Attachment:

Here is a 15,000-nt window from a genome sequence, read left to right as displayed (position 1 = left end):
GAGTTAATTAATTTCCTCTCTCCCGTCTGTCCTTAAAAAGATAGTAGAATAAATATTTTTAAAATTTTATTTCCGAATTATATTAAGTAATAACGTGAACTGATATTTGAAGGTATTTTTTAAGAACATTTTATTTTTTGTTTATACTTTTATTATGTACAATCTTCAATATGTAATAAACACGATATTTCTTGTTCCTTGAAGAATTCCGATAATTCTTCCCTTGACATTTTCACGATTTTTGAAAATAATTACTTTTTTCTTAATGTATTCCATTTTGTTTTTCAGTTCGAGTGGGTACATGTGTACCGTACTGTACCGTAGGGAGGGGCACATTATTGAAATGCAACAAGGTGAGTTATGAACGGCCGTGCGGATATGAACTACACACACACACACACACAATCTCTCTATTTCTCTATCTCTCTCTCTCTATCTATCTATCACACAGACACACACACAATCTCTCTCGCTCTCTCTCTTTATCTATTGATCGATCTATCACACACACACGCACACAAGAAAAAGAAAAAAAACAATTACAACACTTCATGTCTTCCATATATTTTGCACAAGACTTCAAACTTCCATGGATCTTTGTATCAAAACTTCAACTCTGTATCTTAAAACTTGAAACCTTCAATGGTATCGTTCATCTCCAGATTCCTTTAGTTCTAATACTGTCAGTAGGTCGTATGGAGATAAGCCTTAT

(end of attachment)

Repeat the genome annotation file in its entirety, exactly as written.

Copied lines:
Here is a 15,000-nt window from a genome sequence, read left to right as displayed (position 1 = left end):
GAGTTAATTAATTTCCTCTCTCCCGTCTGTCCTTAAAAAGATAGTAGAATAAATATTTTTAAAATTTTATTTCCGAATTATATTAAGTAATAACGTGAACTGATATTTGAAGGTATTTTTTAAGAACATTTTATTTTTTGTTTATACTTTTATTATGTACAATCTTCAATATGTAATAAACACGATATTTCTTGTTCCTTGAAGAATTCCGATAATTCTTCCCTTGACATTTTCACGATTTTTGAAAATAATTACTTTTTTCTTAATGTATTCCATTTTGTTTTTCAGTTCGAGTGGGTACATGTGTACCGTACTGTACCGTAGGGAGGGGCACATTATTGAAATGCAACAAGGTGAGTTATGAACGGCCGTGCGGATATGAACTACACACACACACACACACAATCTCTCTATTTCTCTATCTCTCTCTCTCTATCTATCTATCACACAGACACACACACAATCTCTCTCGCTCTCTCTCTTTATCTATTGATCGATCTATCACACACACACGCACACAAGAAAAAGAAAAAAAACAATTACAACACTTCATGTCTTCCATATATTTTGCACAAGACTTCAAACTTCCATGGATCTTTGTATCAAAACTTCAACTCTGTATCTTAAAACTTGAAACCTTCAATGGTATCGTTCATCTCCAGATTCCTTTAGTTCTAATACTGTCAGTAGGTCGTATGGAGATAAGCCTTAT